It was more than two years later that Christ called on me and I invited Him into my heart, and though it’s been nearly four years since then, I’m still learning that I don’t have to fear Jesus in the sense that He might hurt me or betray me. The Lord is to be feared, in that we view Him with awe and reverence, but not that we can’t approach Him with our hurt. And he’s proven Himself faithfully devoted to me time and time again, willing to assure me of His presence, grace, and love at every turn.

In time, in prayer and in studying His Word, I’ve come to understand that the way that I was treated – physically, emotionally, and spiritually – was abusive and not at all how a man is supposed to treat a woman in his care, and that the standards for a man are even higher when he is claiming to be a man of God.  

We can be tender and sensitive, though incredible and capable creatures, ladies, and in my own experience, these are the things He has led me to that I came to expect from a man, reversing the mindset I developed after years of abuse:
1) He should speak truth to me in love. (Ephesians 4:15). If you need a definition of love, try the one in 1 Corinthians 13:4-7. He should speak to me patiently, kindly, without being jealous or arrogant, honorably and genuinely, even-tempered, or grudgingly. His words should seek to protect me, build trust between us, and foster hope.
2) He should love me, and I should be respectful toward him. (Ephesians 5:22-23). Though infamous among secular and feminist crowds, this scripture opened my eyes to something incredible: men needed a command to love, and women needed a command to be respectful. We are not innately these ways and our commands are different, which points to our creative differences as men and women. But it bolstered and supported my need to be loved. “As Christ loves the church…” the Bible says in verse 25. I don’t think this means just being willing to take a bullet for me, but rather to generally lay down himself for my sake and salvation – his pride, his manliness, his selfish ambitions and desires. Love is a sacrifice above all things; therefore he shouldn’t be unwilling to sacrifice for me.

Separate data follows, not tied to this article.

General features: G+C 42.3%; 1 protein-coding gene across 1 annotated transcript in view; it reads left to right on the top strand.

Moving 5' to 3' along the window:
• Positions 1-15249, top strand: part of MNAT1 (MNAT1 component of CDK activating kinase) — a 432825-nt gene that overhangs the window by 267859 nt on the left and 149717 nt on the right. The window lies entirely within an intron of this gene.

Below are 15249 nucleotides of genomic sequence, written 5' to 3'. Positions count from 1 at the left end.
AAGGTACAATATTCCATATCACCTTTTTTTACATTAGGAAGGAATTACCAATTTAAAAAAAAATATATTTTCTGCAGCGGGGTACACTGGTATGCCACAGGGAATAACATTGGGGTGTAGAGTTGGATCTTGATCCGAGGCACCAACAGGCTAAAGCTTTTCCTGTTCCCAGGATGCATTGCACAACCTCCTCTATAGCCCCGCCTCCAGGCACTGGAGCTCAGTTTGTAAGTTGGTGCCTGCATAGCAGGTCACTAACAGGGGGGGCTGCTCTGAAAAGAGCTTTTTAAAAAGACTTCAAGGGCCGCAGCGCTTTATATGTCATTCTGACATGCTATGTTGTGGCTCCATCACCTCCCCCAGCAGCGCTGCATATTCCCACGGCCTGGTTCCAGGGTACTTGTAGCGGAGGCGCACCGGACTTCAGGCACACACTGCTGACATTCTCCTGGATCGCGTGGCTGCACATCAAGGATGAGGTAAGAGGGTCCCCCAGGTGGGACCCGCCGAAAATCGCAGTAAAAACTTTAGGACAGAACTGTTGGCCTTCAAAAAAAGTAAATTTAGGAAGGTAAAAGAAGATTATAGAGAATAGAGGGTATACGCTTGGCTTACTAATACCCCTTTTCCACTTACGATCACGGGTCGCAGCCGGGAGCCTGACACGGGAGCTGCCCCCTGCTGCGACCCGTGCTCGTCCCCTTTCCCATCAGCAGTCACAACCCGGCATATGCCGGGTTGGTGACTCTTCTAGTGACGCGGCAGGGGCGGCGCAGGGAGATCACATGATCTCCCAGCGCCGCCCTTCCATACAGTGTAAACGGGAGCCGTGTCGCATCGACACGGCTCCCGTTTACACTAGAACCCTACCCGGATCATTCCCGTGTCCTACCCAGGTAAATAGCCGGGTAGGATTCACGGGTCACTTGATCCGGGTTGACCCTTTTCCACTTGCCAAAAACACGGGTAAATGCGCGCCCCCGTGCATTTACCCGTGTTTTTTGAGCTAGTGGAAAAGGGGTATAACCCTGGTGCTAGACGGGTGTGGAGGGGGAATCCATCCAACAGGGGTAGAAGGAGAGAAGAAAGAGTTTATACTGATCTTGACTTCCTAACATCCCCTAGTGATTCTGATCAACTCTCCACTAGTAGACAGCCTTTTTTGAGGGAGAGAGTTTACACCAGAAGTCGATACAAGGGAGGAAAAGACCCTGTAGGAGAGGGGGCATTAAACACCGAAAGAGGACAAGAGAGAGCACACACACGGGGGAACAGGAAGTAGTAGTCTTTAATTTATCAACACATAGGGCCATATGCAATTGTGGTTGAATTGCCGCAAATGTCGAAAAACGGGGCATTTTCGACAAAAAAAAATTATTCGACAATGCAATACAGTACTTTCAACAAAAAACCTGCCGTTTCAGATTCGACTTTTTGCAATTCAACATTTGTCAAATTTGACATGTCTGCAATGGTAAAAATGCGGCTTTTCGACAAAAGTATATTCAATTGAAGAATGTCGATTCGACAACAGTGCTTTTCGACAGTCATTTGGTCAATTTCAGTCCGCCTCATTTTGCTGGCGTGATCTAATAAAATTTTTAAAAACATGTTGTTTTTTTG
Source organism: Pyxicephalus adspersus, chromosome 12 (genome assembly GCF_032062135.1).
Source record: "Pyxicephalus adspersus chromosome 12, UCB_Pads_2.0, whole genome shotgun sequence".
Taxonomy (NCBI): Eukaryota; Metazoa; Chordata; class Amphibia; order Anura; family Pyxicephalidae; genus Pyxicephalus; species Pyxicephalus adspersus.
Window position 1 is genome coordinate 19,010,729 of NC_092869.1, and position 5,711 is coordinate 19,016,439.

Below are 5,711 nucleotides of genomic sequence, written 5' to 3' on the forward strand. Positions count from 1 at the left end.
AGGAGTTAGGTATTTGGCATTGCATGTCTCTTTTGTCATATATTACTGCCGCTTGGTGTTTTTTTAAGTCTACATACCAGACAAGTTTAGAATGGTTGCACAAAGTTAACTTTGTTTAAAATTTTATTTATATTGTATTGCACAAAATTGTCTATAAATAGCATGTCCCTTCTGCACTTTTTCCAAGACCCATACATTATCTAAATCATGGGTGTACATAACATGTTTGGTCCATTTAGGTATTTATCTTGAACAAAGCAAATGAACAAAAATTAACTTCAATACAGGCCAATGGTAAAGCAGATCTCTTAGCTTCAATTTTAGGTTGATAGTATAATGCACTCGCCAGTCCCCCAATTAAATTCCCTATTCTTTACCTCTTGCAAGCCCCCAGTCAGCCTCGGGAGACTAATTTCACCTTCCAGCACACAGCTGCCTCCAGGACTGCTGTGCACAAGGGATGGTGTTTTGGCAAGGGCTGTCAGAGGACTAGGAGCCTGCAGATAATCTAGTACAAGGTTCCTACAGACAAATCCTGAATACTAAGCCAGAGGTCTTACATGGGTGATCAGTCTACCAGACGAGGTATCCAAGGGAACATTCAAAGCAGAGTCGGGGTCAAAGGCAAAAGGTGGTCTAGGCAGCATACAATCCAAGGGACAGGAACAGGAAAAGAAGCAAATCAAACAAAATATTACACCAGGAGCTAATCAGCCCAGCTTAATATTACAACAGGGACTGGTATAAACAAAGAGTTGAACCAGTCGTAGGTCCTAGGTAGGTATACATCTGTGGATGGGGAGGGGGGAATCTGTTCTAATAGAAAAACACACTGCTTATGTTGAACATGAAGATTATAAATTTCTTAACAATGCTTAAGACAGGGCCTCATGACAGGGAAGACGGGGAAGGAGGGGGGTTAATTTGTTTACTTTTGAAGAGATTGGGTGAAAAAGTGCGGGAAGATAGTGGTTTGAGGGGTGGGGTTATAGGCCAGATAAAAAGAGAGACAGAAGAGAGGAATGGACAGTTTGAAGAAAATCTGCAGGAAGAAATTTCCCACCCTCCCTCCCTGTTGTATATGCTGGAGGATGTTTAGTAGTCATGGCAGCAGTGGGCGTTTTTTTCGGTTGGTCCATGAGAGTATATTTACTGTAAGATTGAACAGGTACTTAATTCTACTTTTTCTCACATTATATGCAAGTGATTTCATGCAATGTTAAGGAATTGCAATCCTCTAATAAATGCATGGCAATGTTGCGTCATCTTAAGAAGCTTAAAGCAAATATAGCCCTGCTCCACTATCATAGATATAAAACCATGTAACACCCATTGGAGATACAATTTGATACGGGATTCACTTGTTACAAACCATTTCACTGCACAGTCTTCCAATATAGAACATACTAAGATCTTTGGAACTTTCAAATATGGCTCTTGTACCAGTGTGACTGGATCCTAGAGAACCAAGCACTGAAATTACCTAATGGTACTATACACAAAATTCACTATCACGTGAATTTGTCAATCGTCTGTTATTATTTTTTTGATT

3) He should be understanding and gentle with me. (1 Peter 3:7). We’re built differently physically and emotionally, and as a whole, ladies are weaker than men. I don’t think God makes less of me because of this, but rather that He thinks so highly of me that He took the time to command a man to honor me more highly and to treat me more preciously than he might have on his own because of it.  
Ladies, it’s in the Book, the Living Word of God. God has set these standards before a man as a command. Every man will fall short of His glory, He’ll never love you and treat you the way Christ does – but if he’s laying his hands on you, sister, he is not a man of God. He has violated his commands, or in some cases, his own vows to love and protect you, and to honor you.
Please, get help. Get someone in your corner. Escape to safety. Allow yourself to be taken under the wings of God and seek refuge in Him. Let Him place your feet upon a rock and stabilize your life, and learn from Him what it means to be loved.